While trolling skirted lures for marlin is a proven technique, live baiting for inshore fish is far more productive. The biggest advantage is the conversion rate of strikes as small blacks, especially the toothpick-sized models, can be woeful on trolled lures. An effective technique is slow trolling a bridled live slimy mackerel through bait schools with one up high and the other with a sinker attached via elastic band to the leader so as to get down deeper. This way you can really focus on balled up bait or marked fish and work all depths of the water column to give yourself the maximum chance of a bite. Done right and using circle hooks and the right angle the success rate is very high for hooking and landing that fish. Reels need to be fished in free-spool to a release clip and when the line pops out and drag screams it is just a matter of pointing the rod at the fish and slowly engaging the drag and lifting up on the rod.
The other benefit of circles is they are almost always hooked in the corner of the jaw, virtually eliminating gut hooked fish and ensuring a far better survival rate for released fish.
While there is a big range of circle hooks available out there, the Black Magic KLT circles are highly productive. They are an inline hook and this makes them tournament legal with a PTFE coating that greatly improves hook penetration. The PTFE coating also aids in rust and corrosion resistance. This a big benefit as one of the biggest problems with some other high-end popular circle hooks is the point of the hooks corrodes away after one use.
They are available in size 6/0, 7/0 and 8,0 (with 10/0 in production) and while all will be adequate I think the 7/0 will hit the sweet spot for most sized inshore blacks, from 10kg to those 100kg inshore granders that sometimes pop up.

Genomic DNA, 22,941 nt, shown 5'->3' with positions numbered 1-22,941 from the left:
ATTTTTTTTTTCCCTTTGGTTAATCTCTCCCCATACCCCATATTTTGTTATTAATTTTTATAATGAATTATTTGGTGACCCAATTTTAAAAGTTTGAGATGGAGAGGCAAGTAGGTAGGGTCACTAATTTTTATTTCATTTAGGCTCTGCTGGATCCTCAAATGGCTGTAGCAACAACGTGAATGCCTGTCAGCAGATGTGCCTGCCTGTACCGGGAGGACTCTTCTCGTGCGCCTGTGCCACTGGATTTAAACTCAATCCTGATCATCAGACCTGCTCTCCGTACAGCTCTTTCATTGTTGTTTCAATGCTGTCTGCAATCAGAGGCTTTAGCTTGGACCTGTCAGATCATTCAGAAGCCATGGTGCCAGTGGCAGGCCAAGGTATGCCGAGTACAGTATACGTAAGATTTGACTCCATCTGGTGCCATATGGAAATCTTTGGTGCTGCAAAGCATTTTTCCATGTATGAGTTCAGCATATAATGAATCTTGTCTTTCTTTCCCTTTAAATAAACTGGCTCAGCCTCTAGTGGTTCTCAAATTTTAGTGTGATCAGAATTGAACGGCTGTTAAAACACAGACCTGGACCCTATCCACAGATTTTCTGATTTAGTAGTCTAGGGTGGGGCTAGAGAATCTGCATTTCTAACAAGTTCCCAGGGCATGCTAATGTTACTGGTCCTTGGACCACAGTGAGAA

In marlin fishing it’s nice to have everything rigged up and prepared, especially your leaders. I always use fluorocarbon for leaders and I would recommend Black Magic Tough Fluorocarbon. For inshore fish 80lb is perfect and should hang in there if a 100kg model does come along, but if fishing is tough try dropping down to a 60lb leader. It could help you get that bite.
“We always run Black Magic Tough Trace on our lures and Tough Fluorocarbon on our live bait rigs for Marlin. You would be surprised at the size of the Blacks we have caught that don’t chaff through your 60 or 80lb Fluoro leader. A 250kg beast is the biggest on our light tackle.” – Leigh Holtsbaum
I run about 12ft of leader with hook crimped on one end and a loop crimped on the other that clips to a small ball bearing snap swivel tied to a short double on the end of my mainline.
Light mono is by far the best for marlin, as braided line has no stretch for a brutal fight, often resulting in pulled hooks and busted leaders. For inshore fish 10kg is ideal and Black Magic IGFA line is what I use and it has never let me down. The hi-viz yellow is the way to go as it makes it much easier for the skipper to see where the line is in relation to the fish when fighting.
Smaller leaver drag overheads in a 16-20 size are most popular for this type of fishing, however, spin setups with bait-runner style reels such as Shimano Thunnus 8000 are gaining popularity. The one big advantage the overhead still has over the spin gear is if you get that 80kg stubborn fish on, it’s easier to clip yourself into a Black Magic Equalizer gimbal and harness. These are high performing and for long hard fights they can be a lifesaver, even on inshore fish. They can be set up and fitted prior to using and then you slip off the gimbal but keep the belt on and when the time comes, it’s a quick simple procedure to slip the gimbal back onto the belt. Although if you do find yourself hooked up to a strong fighter on your spin gear, you can still clip onto the Black Magic Equalizer, you’ll just need their light tackle harness adapter available which works a treat.